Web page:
Telecoms News - In Brief


- Incumbent operator Telecom Namibia has signed a three-year maintenance and support contract with DiData SA. The agreement, valued at approximately R14m, will see DiData providing maintenance and support to the Telecom Namibia network management centre. With more than 136 000 customers, Telecom Namibia operates the largest digital telecommunications network in Namibia.

- Kenyan regulator CCK has decided that the licensing of firms to offer communication services through a bidding process should be abolished. Applicants who meet the minimum standards set by the Communications Commission of Kenya (CCK) will be licensed and market forces

will determine the saturation point. Bidding will only be allowed in areas which can only absorb a limited number of competitors, said CCK assistant director Christopher Kemei yesterday. He said there was no longer any need to subject applicants including those seeking to provide mobile phone services to the bidding process. In the long term, CCK intends to adopt a "unified and absolute technology neutral licensing framework."

- The Nigerian regulator NCC has announced its intention to allow other operators other than incumbent NITEL and the Second National Operator, Globacom, to carry third party international traffic. In a notice published on its web site, the NCC has given notice that other operators who have an international gateway licence (apart from the two national carriers) would be allowed to carry commercial traffic.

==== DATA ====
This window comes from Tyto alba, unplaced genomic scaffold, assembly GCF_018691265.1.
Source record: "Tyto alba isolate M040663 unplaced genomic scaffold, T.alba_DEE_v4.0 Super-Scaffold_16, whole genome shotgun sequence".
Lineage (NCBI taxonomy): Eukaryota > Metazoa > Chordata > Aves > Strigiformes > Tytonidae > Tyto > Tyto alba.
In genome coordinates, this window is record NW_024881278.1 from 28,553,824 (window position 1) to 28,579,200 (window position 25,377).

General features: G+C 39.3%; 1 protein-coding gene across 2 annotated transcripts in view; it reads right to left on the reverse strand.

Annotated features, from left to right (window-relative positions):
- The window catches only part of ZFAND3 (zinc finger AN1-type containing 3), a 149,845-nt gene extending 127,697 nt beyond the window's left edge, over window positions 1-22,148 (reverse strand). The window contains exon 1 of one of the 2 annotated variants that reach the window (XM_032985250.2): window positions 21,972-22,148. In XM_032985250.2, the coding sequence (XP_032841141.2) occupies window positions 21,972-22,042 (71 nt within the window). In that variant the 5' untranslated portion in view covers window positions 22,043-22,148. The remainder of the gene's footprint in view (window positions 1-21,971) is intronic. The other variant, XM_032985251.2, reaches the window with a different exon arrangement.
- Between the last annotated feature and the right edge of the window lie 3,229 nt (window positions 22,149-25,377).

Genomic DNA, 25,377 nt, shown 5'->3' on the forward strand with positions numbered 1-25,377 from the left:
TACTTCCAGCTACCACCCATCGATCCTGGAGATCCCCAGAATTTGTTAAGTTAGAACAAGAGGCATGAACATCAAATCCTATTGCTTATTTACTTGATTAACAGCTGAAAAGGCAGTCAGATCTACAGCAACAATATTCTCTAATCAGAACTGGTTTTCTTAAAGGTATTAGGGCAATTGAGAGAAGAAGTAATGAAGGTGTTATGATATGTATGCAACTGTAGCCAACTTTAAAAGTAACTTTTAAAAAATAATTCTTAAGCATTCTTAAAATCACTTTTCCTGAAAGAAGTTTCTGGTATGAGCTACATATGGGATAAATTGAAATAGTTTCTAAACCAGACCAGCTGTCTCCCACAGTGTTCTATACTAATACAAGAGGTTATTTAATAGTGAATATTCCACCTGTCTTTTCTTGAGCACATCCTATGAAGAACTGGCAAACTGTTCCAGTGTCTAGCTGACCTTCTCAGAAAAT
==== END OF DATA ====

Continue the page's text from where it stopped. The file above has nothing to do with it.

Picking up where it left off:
- Chinese equipment vendor ZTE Communications has announced plans to use Kenya as a launch pad to expand its operations into the entire east African region, including the countries of Rwanda, Burundi, Uganda, Tanzania, Seychelles and Somalia. The company has already signed deals worth around USD10 million in Kenya; in 2002 it installed telecoms equipment in the cities of Thika, Gatundu and Ruiru, and two years later donated transmission equipment to Telkom Kenya.

- ZAMTEL lost an estimated K5 billion through acts of vandalism last year. ZAMTEL director of commercial services, Sandie Kandolo said cables worth K74 million were used to replace the vandalised ones and that a K5.8 billion loss was incurred through traffic losses. He said most cases occurred on the Copperbelt, especially in Kitwe and Chingola where big primary cables were repeatedly cut.